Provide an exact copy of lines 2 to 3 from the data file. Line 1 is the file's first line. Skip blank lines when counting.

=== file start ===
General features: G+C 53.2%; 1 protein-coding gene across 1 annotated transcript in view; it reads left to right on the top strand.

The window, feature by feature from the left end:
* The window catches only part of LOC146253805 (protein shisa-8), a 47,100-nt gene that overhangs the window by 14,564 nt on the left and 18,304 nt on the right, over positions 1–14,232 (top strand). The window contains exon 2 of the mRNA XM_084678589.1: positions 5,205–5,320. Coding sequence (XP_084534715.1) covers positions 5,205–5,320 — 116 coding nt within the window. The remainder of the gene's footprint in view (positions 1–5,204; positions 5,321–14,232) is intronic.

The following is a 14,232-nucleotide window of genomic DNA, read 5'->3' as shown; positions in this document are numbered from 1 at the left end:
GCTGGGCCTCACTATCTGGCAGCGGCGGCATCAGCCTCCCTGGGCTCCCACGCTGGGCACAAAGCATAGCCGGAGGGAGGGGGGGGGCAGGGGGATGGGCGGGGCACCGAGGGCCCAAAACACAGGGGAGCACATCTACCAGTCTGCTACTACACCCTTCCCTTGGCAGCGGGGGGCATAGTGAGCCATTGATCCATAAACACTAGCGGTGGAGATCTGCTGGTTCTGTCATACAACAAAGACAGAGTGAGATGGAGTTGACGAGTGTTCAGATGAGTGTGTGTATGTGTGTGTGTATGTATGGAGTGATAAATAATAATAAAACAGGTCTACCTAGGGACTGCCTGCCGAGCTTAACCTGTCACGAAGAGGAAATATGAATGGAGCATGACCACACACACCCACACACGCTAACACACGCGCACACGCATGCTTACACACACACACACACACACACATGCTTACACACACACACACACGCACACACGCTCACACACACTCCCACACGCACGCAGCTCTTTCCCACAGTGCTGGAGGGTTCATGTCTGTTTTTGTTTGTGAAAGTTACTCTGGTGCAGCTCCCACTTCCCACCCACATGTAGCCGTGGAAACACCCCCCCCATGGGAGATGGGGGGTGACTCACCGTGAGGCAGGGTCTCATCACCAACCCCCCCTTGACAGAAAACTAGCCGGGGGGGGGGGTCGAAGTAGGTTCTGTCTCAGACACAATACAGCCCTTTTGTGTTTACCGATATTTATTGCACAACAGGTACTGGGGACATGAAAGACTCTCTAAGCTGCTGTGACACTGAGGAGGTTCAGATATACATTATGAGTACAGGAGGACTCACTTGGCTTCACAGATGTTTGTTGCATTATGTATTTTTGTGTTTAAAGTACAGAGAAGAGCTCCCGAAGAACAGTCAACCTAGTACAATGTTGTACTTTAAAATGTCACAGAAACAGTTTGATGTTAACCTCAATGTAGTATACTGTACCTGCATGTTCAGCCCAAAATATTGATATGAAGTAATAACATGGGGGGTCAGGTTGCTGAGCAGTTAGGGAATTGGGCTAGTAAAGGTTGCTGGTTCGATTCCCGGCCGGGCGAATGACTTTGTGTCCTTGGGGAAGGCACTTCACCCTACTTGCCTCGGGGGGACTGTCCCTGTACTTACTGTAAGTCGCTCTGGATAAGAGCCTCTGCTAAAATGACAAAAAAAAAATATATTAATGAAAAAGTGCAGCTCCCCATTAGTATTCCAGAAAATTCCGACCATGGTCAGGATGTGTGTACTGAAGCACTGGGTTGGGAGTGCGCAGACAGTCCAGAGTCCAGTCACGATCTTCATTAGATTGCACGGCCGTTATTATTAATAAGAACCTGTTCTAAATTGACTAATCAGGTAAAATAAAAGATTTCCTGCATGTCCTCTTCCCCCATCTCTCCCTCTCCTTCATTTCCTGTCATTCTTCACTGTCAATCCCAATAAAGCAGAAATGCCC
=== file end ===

The window, feature by feature from the left end:
* The window catches only part of LOC146253805 (protein shisa-8), a 47,100-nt gene that overhangs the window by 14,564 nt on the left and 18,304 nt on the right, over positions 1–14,232 (top strand). The window contains exon 2 of the mRNA XM_084678589.1: positions 5,205–5,320. Coding sequence (XP_084534715.1) covers positions 5,205–5,320 — 116 coding nt within the window. The remainder of the gene's footprint in view (positions 1–5,204; positions 5,321–14,232) is intronic.